Patriots

Tim Hasselbeck criticizes Tom Brady’s answers about body coach

New England Patriots quarterback Tom Brady scores a touch down against the Dallas Cowboys at AT&T Stadium. Erich Schlegel-USA TODAY Sports

Tim Hasselbeck opened his interview on The Dennis and Callahan Show Tuesday morning by asking to be called, “Dr. Hasselbeck.’’

He was mocking Tom Brady’s body coach, Alex Guerrero, who lied about being a doctor in an infomerical while promoting Supreme Greens, a vegetable-based product Guerrero falsely claimed could treat cancer. Guerrero is also Brady’s business partner at TB12 Sports Therapy Center.

Brady answered questions about Guerrero Monday on “Dennis and Callahan,’’ WEEI’s morning show, but Hasselbeck found those answers unsatisfactory.

“It’s funny. In some ways, guys, it just is somewhat alarming,’’ Hasselbeck said. “Just not even addressing what you were talking about, the issue that you were asking.’’

Advertisement:

During Monday’s interview, Brady chuckled uncomfortably and preached his ideals about proper diet and injury prevention. He said America was “brainwashed,’’ and people were getting improper education on their diet. But he barely addressed Guerrero’s troubling history, reported by BostonMagazine. Guerrero and the Federal Trade Commission came to a settlement on his false claims about Supreme Greens, and the FTC ordered that he pay a $65,000 fine or turn in his 2004 Cadillac Escalade.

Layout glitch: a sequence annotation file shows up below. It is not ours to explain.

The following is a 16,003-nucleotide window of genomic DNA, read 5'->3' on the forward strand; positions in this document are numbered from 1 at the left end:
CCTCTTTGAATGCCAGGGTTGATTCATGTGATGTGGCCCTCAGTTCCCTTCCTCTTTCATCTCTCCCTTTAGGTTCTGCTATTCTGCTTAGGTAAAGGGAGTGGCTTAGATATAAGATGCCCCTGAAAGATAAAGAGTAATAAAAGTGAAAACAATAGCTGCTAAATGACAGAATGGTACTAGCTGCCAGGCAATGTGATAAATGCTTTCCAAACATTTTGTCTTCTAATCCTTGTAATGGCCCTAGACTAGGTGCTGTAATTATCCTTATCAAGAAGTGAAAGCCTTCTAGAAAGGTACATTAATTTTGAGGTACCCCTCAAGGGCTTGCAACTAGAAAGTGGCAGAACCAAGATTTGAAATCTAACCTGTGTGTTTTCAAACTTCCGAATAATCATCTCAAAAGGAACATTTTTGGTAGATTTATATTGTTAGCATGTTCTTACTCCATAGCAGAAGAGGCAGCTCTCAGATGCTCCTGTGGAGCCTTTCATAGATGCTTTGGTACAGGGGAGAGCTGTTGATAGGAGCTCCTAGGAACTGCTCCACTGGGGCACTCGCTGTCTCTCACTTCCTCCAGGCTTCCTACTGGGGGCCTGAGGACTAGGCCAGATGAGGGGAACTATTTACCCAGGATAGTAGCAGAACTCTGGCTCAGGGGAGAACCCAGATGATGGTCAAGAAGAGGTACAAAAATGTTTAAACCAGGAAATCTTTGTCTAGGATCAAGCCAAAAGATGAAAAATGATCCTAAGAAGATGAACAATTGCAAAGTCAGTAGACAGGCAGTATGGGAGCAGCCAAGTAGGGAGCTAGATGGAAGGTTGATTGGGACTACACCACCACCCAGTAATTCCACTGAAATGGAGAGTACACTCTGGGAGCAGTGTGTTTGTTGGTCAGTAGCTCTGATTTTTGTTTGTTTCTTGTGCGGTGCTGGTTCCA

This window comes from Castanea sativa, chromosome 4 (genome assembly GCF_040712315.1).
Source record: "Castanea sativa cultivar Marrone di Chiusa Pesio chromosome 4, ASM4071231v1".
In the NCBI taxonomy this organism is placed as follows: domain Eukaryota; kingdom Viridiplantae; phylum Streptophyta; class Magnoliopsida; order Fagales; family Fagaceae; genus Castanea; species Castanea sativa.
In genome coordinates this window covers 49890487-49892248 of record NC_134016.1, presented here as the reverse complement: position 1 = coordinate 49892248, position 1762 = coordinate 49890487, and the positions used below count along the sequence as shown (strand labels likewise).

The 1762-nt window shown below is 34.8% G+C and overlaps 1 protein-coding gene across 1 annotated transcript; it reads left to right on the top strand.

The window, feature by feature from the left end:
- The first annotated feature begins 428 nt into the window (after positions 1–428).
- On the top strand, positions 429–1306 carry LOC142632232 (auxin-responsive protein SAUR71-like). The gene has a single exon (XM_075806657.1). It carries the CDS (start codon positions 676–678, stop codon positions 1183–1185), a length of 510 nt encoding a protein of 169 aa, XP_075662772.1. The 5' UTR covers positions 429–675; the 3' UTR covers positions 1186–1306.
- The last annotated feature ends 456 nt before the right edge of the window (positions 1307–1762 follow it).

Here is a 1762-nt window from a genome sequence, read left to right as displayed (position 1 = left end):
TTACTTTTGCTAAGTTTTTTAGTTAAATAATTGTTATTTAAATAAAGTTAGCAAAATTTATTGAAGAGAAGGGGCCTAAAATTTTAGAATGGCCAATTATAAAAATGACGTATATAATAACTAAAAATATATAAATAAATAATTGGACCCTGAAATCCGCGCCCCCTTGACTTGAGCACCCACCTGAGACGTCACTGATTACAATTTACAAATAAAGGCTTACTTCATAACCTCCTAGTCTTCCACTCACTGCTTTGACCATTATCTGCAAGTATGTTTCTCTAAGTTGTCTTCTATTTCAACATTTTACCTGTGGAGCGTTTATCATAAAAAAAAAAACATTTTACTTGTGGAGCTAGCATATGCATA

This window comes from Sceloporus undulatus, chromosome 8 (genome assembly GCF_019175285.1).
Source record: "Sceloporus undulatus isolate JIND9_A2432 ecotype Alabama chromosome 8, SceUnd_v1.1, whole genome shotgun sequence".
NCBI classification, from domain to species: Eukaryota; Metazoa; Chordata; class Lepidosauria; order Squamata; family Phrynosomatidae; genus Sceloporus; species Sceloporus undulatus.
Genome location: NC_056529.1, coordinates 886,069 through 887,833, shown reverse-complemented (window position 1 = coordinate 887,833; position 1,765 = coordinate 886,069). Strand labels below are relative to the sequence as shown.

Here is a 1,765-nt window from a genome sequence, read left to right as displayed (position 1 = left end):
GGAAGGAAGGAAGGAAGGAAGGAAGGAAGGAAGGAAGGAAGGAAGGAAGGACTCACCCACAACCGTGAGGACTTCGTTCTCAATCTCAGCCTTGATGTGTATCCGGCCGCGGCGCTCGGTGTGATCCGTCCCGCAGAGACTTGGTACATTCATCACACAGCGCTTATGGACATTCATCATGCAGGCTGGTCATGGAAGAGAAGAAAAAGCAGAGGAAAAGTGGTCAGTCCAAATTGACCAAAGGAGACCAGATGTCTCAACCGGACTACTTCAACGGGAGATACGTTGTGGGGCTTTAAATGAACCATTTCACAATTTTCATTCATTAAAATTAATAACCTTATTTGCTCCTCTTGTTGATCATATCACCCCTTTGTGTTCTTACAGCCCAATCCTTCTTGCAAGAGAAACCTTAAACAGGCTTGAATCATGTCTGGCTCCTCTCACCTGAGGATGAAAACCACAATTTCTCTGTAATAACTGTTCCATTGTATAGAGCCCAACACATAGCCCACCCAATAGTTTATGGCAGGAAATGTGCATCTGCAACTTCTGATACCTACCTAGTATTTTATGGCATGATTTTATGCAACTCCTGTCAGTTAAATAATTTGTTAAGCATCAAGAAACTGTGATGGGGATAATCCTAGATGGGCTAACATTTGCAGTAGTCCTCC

“If you are arguably the best quarterback of all-time and at your disposal you literally could partner with anybody on the planet to make an impact on whatever you are called to do, are you going to choose the guy that acted like he was dealing with 200 terminally ill cancer patients?’’ Hasselbeck asked.

Brady went to bat for Guerrero.

“In the 10 or 11 years we’ve been working together, he’s never been wrong,’’ Brady said.

In 2011, Guerrero was selling NeuroSafe, a product he claimed helped prevent concussions. Guerrero did not have “reliable scientific evidence to substantiate the extraordinary claims,’’ the FTC wrote in a letter. The FTC investigated the product, but declined to act upon Guerrero’s false claims, because he sold limited inventory, discontinued the product, and refunded purchasers.

Advertisement:

“To me, something is not adding up here when I see this guy that I think is a great guy, always with these bad guys. When that happens, you then say, ‘OK, maybe he’s not who I thought he was,’ ’’ Hasselbeck said. “It doesn’t prove that’s the case — it certainly makes you wonder.’’

Top 10 Recent Patriots Controversies, Ranked

[bdc-gallery id=”466902″]

Conversation

This discussion has ended. Please join elsewhere on Boston.com